Name: Mink (Neovison vison)
Mink transferred to The Marten School for Mustelids from Water Weasel Academy after her freshman year. At first, she seemed to be successfully integrating herself with her classmates—she is not the first aquatic weasel to attend The Marten School—but unlike the otters who have matriculated through our program, Mink’s diminutive size and initial timidity made her an atypical student.
As Mink has established a social circle, it has become apparent that she holds strong beliefs about fur farms. She regularly works the subject into classroom time, often redirecting the topic of discussion. While the administration encourages student activism and decries the wearing of fur, Mink’s rhetoric has become a distraction for other students. Instead of forming adolescent friendships, Mink has organized a militant arm of students who engage in potentially dangerous extracurricular activities with a group of sables from UC Berkeley. Mink was recently arrested after chaining herself to the counter in the fur department at Burlington Coat Factory.
Though Mink is still in her sophomore year of high school, she has expressed a keen interest in obtaining a bachelor’s degree. Given her strong dedication to activism—she was recently dismissed from social studies when, according to Mr. Stoat, she stood on her chair and began to shout about mass chinchilla electrocutions—it is my recommendation that Mink consider a career in academia.
Name: Honey Badger (Mellivora capensis)
Honey Badger is a transfer student from Wisconsin, where he attended an exclusive academy for young Honey Badgers. His education until now has been limited to digging and foraging. Thus, his integration into the Marten School’s curriculum has not been as smooth as the administration had hoped. Though he excels in sports such as track and field, his limited attention span has been a problem in the classroom where instructors find him to be hostile and belligerent. He has been sent to detention several times for telling his French teacher that he “doesn’t give a shit.”
We have tried to engage Honey Badger in a variety of academic pursuits, but his attitude is disruptive. He was recently discovered in the computer lab during fifth period lunch biting the heads off the power cords, causing over $2,800 in damages. The department budget lacked the funds to replace the wiring, so the junior class volunteered to have a community car wash to raise money for their computer lab. Honey Badger attended the car wash, mauled the water hoses, and bit a nun.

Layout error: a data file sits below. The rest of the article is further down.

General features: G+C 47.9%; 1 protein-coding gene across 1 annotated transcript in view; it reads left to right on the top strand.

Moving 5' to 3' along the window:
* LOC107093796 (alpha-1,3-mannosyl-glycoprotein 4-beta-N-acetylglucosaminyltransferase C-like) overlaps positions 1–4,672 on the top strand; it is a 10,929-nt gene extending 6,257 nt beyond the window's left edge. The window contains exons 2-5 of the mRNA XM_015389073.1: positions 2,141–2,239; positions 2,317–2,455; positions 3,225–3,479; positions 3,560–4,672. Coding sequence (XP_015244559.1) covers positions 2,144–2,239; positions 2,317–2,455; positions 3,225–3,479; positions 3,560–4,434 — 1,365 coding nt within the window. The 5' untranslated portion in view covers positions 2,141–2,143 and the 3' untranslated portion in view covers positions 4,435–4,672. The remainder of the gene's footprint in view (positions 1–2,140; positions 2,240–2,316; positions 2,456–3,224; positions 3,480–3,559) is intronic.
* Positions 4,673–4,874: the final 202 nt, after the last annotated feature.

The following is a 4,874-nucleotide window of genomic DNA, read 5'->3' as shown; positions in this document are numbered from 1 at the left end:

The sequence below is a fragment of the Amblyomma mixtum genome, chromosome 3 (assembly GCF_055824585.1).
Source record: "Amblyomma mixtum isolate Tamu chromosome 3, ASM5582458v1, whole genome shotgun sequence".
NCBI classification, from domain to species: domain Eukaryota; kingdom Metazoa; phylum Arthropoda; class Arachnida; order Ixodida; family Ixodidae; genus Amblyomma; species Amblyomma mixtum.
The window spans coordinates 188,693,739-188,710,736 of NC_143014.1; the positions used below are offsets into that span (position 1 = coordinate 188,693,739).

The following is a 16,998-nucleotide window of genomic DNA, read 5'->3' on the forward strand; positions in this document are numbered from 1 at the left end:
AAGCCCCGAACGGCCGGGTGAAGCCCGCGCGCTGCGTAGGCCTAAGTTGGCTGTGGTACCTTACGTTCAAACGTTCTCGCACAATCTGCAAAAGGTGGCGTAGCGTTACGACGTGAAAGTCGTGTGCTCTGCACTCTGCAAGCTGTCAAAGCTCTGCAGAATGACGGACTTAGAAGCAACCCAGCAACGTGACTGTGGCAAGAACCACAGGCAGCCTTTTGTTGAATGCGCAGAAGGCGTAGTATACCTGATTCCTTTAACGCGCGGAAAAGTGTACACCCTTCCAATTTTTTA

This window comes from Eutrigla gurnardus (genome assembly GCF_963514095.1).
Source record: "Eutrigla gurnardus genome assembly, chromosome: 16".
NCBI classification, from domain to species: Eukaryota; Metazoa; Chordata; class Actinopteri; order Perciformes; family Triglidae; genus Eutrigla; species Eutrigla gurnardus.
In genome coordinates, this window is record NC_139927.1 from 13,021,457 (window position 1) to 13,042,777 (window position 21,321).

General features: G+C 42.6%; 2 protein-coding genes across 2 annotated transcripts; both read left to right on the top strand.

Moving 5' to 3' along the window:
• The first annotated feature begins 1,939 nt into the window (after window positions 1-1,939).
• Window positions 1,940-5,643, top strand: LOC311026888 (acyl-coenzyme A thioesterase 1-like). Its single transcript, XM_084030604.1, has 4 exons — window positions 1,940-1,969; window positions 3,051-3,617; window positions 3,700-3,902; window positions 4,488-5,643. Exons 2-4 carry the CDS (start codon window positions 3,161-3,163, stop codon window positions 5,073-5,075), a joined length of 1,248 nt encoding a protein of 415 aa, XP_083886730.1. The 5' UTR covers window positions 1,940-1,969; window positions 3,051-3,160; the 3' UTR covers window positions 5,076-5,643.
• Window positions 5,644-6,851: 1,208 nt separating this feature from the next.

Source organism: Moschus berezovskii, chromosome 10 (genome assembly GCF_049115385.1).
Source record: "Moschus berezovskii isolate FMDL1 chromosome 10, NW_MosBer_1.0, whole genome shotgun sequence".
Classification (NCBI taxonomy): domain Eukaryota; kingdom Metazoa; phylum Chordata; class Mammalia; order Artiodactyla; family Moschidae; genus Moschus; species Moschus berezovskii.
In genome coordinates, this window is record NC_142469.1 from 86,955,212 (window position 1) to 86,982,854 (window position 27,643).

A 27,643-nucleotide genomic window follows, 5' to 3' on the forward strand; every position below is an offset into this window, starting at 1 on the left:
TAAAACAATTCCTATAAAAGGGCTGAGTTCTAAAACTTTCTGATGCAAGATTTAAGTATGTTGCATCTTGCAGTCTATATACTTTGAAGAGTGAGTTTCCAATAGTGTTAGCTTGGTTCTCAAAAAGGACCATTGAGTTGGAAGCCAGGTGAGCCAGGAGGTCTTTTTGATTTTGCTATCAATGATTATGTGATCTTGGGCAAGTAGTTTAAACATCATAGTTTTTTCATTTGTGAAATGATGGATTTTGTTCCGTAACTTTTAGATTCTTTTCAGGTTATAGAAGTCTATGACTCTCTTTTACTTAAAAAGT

The administration has spoken with Honey Badger’s parents, who report similar behavioral issues at home. At first, they thought it was transitional stress, but his aggressive tendencies persist. They suspect he may have eaten the family cat.
At this time, we have altered Honey Badger’s class schedule to include fewer academics and more physical education. He spends seven out of eight hours in the gymnasium.
Honey Badger may not be suited for college. Our assessments indicate a proclivity for the destructive arts; when he has achieved a more advanced level of maturity, he may wish to consider a career in demolition. If Honey Badger aspires to higher education, he should remember that he ate his Scholastic Aptitude Test and will need to retake the examination.
Name: Skunk (Mephitis mephitis)
When Sunk arrived here, the administration had its doubts about her ability to assimilate. All weasels find themselves at an olfactory disadvantage among the general populous, but Skunk faced social challenges even here at The Marten School, all of which she overcame. She maintains a 3.9 GPA and has become an active member of the local performance art community, beginning in her freshman year when she gave an effluvious performance as Puck in A Midsummer Night’s Dream. More recently, Skunk wrote a one-woman show in which she delves deeply into society’s ideas on self-worth and shame, earning her statewide recognition. She was invited to the governor’s mansion but was ultimately forced to meet with the governor outside so he could stand upwind.
It is with deep regret that I file Skunk’s transfer paperwork. We have been notified by the Journal of Mammalogy that skunks are no longer considered members of Mustelidae, the weasel family. Recent genetic evidence indicates that Skunk should be classified as a member of Mephitidae, the stink badger family.
We are sorry to see her go. Skunk was not only accepted here but well-liked. Moreover, she served as a role model for some of our more pungent freshmen who struggle with their self-image and anal glands.